Battle is joined – for the future of your NHS


This week the Labour Party will be launching its formal defence of the National Health Service, after the Coalition government stealthily slipped a “negative resolution” to enforce privatisation onto the books before the Parliamentary recess.

The resolution, as mentioned in a previous Vox article, will force clinical commissioning groups (CCGs) in England to introduce competition to provide all services for which it is practical (in other words, almost everything), whether or not they believe it to be in the best interests of all concerned.

Its arrival means either the government lied when it gave the promise that neither the Health Secretary nor Monitor would be allowed to force health commissioners to put services out to competition, or it has decided to break firm, formal promises, written by Andrew Lansley in a letter and spoken on the record in Parliament.

Labour’s Shadow Health Secretary, Andy Burnham, has announced that the party will ‘lay prayers’ against the resolution in both Houses of Parliament, and will fight “tooth and nail” to defeat it.   He has repeated his firm, unambiguous commitment to repeal the 2012 Health and Social Care Act as a priority once Labour is back in government, and to restore the lead on the commissioning of health services to local government.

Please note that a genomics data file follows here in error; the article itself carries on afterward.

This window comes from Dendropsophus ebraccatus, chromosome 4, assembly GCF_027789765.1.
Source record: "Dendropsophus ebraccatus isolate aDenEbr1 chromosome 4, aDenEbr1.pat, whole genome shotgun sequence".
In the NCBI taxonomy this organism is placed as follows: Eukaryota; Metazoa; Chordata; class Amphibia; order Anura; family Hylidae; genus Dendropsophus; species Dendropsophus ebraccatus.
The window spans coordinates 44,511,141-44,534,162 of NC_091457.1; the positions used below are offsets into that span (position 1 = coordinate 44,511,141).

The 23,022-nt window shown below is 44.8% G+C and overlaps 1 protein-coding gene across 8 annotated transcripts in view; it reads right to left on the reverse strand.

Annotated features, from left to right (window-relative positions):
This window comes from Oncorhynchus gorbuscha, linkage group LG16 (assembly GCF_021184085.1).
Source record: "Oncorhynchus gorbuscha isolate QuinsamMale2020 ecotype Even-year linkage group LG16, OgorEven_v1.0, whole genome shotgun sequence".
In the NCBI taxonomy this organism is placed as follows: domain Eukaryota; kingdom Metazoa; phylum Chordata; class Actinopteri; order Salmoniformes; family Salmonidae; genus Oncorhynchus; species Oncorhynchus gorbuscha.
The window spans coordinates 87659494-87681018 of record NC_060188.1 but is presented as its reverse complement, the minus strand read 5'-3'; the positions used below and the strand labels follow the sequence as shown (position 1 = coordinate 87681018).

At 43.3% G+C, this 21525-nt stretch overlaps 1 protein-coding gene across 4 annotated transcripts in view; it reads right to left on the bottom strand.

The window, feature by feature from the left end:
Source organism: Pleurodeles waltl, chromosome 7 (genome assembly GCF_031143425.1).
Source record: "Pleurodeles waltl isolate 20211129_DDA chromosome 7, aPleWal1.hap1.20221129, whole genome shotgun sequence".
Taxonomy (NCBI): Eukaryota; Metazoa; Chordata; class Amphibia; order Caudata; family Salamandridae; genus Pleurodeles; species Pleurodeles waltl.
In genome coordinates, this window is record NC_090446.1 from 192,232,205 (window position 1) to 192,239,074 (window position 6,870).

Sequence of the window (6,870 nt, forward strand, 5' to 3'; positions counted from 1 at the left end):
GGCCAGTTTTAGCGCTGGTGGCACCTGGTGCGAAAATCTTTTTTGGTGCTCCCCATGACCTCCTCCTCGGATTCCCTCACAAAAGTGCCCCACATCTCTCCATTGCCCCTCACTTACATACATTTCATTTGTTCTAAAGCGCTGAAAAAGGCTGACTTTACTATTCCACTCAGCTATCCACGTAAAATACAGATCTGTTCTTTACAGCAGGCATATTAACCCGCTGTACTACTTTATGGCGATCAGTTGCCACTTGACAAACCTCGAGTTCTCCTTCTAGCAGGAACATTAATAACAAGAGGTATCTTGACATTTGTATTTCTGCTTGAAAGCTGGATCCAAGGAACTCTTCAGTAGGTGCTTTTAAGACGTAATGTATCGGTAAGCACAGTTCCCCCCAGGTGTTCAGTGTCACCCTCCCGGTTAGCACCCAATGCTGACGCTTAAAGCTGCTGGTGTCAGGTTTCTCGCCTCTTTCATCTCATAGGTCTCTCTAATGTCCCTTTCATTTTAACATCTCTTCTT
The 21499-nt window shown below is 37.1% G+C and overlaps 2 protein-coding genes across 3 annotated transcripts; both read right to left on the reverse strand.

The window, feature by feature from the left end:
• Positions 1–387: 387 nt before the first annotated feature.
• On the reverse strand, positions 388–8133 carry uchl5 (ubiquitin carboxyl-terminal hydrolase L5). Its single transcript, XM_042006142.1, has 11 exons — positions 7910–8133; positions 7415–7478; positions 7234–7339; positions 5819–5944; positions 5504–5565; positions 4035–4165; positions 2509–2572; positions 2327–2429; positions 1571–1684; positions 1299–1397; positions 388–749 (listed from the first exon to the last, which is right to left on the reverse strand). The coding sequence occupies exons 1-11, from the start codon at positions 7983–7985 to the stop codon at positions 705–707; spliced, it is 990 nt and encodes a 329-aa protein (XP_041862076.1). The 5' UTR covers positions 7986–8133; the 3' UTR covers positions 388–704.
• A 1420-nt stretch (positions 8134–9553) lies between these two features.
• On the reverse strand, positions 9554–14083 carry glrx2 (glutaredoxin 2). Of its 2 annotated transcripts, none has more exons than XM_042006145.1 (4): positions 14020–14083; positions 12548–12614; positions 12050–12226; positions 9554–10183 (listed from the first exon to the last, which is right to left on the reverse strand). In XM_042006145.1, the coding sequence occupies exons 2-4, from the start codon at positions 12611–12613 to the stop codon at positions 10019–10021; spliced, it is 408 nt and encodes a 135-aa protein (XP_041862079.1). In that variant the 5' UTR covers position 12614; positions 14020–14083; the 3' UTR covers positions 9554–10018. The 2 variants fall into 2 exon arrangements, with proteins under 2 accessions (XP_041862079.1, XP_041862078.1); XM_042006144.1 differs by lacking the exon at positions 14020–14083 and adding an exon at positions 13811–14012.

If Labour win the next General Election, he will reintroduce a preferred provider policy that will allow genuine NHS organisations to be named as the providers of choice, thus ensuring that the NHS remains, at its core, a public institution. This will restore the NHS to leadership of health service provision, alongside local government as the commissioning lead.

But by that time much irrevocable damage will have been done, so concerted interim action is needed – and it is heartening that CCGs in Haringey and Bristol are already leading the way.

In Haringey, the CCG has been persuaded by campaigning organisation 38 Degrees to adopt amendments to its constitution, ensuring that they will only invite competition to buy services where “necessary or appropriate”. Contractors/providers must be “good employers” – be reputable, meet tax and NI obligations and keep to EO legislation. Other amendments exclude companies convicted of offences, and   prohibit companies that use improper tax avoidance and off shore schemes.